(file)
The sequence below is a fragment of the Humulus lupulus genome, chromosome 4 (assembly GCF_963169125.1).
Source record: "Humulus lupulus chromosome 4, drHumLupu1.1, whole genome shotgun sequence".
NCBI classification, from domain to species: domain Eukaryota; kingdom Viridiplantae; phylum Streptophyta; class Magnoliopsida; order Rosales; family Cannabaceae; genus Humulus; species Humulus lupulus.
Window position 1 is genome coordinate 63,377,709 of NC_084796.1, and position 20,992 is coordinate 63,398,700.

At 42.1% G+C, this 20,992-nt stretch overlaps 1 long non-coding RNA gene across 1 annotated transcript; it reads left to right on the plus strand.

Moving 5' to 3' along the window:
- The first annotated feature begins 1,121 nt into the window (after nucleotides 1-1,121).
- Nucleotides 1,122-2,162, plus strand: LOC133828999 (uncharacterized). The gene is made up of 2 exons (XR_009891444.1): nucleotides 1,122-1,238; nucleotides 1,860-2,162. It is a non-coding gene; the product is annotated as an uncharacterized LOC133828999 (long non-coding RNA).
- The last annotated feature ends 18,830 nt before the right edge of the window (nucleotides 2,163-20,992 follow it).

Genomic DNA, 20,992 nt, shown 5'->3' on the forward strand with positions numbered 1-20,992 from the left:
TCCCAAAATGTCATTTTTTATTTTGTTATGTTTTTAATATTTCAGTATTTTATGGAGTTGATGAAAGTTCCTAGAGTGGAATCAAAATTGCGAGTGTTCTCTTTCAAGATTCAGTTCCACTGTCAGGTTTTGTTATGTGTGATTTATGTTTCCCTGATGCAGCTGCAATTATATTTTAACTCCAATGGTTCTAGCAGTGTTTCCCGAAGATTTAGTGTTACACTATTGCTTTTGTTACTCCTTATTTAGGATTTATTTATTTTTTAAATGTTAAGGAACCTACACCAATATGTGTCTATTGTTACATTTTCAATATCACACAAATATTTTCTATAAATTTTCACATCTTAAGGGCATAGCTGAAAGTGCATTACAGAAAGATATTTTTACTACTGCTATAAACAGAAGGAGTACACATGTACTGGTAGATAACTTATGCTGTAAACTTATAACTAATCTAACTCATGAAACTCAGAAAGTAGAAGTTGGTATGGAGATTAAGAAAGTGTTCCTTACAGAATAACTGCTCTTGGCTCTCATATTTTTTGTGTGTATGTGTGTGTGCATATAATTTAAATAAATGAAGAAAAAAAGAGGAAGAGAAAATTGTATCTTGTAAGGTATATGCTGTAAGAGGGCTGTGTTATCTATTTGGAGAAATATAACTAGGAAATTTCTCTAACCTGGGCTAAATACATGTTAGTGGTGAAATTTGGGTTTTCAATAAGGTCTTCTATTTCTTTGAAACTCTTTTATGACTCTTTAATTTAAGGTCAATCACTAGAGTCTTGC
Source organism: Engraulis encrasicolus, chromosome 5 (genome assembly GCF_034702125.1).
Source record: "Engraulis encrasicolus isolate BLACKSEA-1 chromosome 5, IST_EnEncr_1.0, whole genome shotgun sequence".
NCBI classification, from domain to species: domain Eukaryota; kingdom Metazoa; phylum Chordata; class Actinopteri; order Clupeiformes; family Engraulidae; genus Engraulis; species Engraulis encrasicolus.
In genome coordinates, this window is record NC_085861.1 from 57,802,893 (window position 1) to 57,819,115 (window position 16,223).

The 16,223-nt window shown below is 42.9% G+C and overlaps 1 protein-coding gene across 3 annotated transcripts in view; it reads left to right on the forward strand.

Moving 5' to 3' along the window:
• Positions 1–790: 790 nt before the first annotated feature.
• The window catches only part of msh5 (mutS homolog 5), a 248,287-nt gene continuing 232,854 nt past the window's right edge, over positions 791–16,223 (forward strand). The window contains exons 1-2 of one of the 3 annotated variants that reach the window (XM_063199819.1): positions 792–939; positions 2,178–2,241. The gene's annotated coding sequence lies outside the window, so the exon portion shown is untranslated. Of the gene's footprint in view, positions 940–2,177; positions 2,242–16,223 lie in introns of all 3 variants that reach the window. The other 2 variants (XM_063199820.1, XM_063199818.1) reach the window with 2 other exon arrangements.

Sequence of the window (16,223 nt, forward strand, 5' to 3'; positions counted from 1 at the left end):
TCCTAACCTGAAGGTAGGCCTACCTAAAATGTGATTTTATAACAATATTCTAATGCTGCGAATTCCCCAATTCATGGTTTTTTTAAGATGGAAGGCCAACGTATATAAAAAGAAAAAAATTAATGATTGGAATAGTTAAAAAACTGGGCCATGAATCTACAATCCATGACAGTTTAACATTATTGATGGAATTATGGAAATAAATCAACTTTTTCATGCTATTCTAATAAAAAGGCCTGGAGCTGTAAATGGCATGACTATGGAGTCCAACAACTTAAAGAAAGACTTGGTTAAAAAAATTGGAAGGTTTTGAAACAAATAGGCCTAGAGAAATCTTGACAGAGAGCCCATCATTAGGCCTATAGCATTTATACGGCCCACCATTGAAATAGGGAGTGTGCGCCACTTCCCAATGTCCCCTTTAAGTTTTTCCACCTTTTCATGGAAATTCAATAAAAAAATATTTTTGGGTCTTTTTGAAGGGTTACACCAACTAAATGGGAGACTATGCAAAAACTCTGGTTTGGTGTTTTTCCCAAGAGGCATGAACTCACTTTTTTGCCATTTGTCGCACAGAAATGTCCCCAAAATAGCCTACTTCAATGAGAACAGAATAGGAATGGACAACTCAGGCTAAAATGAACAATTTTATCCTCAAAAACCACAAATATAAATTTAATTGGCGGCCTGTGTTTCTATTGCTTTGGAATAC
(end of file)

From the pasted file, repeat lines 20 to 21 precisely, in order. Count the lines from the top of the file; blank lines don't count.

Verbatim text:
Sequence of the window (16,223 nt, forward strand, 5' to 3'; positions counted from 1 at the left end):
TCCTAACCTGAAGGTAGGCCTACCTAAAATGTGATTTTATAACAATATTCTAATGCTGCGAATTCCCCAATTCATGGTTTTTTTAAGATGGAAGGCCAACGTATATAAAAAGAAAAAAATTAATGATTGGAATAGTTAAAAAACTGGGCCATGAATCTACAATCCATGACAGTTTAACATTATTGATGGAATTATGGAAATAAATCAACTTTTTCATGCTATTCTAATAAAAAGGCCTGGAGCTGTAAATGGCATGACTATGGAGTCCAACAACTTAAAGAAAGACTTGGTTAAAAAAATTGGAAGGTTTTGAAACAAATAGGCCTAGAGAAATCTTGACAGAGAGCCCATCATTAGGCCTATAGCATTTATACGGCCCACCATTGAAATAGGGAGTGTGCGCCACTTCCCAATGTCCCCTTTAAGTTTTTCCACCTTTTCATGGAAATTCAATAAAAAAATATTTTTGGGTCTTTTTGAAGGGTTACACCAACTAAATGGGAGACTATGCAAAAACTCTGGTTTGGTGTTTTTCCCAAGAGGCATGAACTCACTTTTTTGCCATTTGTCGCACAGAAATGTCCCCAAAATAGCCTACTTCAATGAGAACAGAATAGGAATGGACAACTCAGGCTAAAATGAACAATTTTATCCTCAAAAACCACAAATATAAATTTAATTGGCGGCCTGTGTTTCTATTGCTTTGGAATAC